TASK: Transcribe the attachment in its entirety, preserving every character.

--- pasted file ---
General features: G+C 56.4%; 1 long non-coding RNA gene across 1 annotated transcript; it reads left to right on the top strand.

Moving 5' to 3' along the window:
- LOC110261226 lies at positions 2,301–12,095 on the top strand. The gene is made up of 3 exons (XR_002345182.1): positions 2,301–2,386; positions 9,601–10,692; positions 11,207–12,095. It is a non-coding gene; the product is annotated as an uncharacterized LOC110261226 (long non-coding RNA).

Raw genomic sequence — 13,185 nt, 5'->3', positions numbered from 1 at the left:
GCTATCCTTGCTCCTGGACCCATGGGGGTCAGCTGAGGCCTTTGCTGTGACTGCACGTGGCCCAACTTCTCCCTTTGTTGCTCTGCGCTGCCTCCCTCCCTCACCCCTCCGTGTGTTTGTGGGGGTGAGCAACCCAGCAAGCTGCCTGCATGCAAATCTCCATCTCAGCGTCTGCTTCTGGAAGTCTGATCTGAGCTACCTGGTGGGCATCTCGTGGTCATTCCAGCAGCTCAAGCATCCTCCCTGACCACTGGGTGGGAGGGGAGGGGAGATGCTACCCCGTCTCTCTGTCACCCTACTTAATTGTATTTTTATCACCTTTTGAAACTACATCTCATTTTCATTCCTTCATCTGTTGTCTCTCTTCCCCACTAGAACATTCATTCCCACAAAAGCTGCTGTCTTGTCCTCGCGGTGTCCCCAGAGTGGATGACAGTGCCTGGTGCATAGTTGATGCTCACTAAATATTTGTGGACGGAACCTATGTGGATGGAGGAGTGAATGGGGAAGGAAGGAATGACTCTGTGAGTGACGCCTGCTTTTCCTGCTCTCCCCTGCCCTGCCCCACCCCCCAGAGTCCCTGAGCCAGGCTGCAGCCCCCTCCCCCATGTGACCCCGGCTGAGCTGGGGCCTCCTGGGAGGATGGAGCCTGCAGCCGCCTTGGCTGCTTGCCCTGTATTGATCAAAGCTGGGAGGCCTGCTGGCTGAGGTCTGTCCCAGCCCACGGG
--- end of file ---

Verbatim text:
General features: G+C 56.4%; 1 long non-coding RNA gene across 1 annotated transcript; it reads left to right on the top strand.

Moving 5' to 3' along the window:
- LOC110261226 lies at positions 2,301–12,095 on the top strand. The gene is made up of 3 exons (XR_002345182.1): positions 2,301–2,386; positions 9,601–10,692; positions 11,207–12,095. It is a non-coding gene; the product is annotated as an uncharacterized LOC110261226 (long non-coding RNA).

Raw genomic sequence — 13,185 nt, 5'->3', positions numbered from 1 at the left:
GCTATCCTTGCTCCTGGACCCATGGGGGTCAGCTGAGGCCTTTGCTGTGACTGCACGTGGCCCAACTTCTCCCTTTGTTGCTCTGCGCTGCCTCCCTCCCTCACCCCTCCGTGTGTTTGTGGGGGTGAGCAACCCAGCAAGCTGCCTGCATGCAAATCTCCATCTCAGCGTCTGCTTCTGGAAGTCTGATCTGAGCTACCTGGTGGGCATCTCGTGGTCATTCCAGCAGCTCAAGCATCCTCCCTGACCACTGGGTGGGAGGGGAGGGGAGATGCTACCCCGTCTCTCTGTCACCCTACTTAATTGTATTTTTATCACCTTTTGAAACTACATCTCATTTTCATTCCTTCATCTGTTGTCTCTCTTCCCCACTAGAACATTCATTCCCACAAAAGCTGCTGTCTTGTCCTCGCGGTGTCCCCAGAGTGGATGACAGTGCCTGGTGCATAGTTGATGCTCACTAAATATTTGTGGACGGAACCTATGTGGATGGAGGAGTGAATGGGGAAGGAAGGAATGACTCTGTGAGTGACGCCTGCTTTTCCTGCTCTCCCCTGCCCTGCCCCACCCCCCAGAGTCCCTGAGCCAGGCTGCAGCCCCCTCCCCCATGTGACCCCGGCTGAGCTGGGGCCTCCTGGGAGGATGGAGCCTGCAGCCGCCTTGGCTGCTTGCCCTGTATTGATCAAAGCTGGGAGGCCTGCTGGCTGAGGTCTGTCCCAGCCCACGGG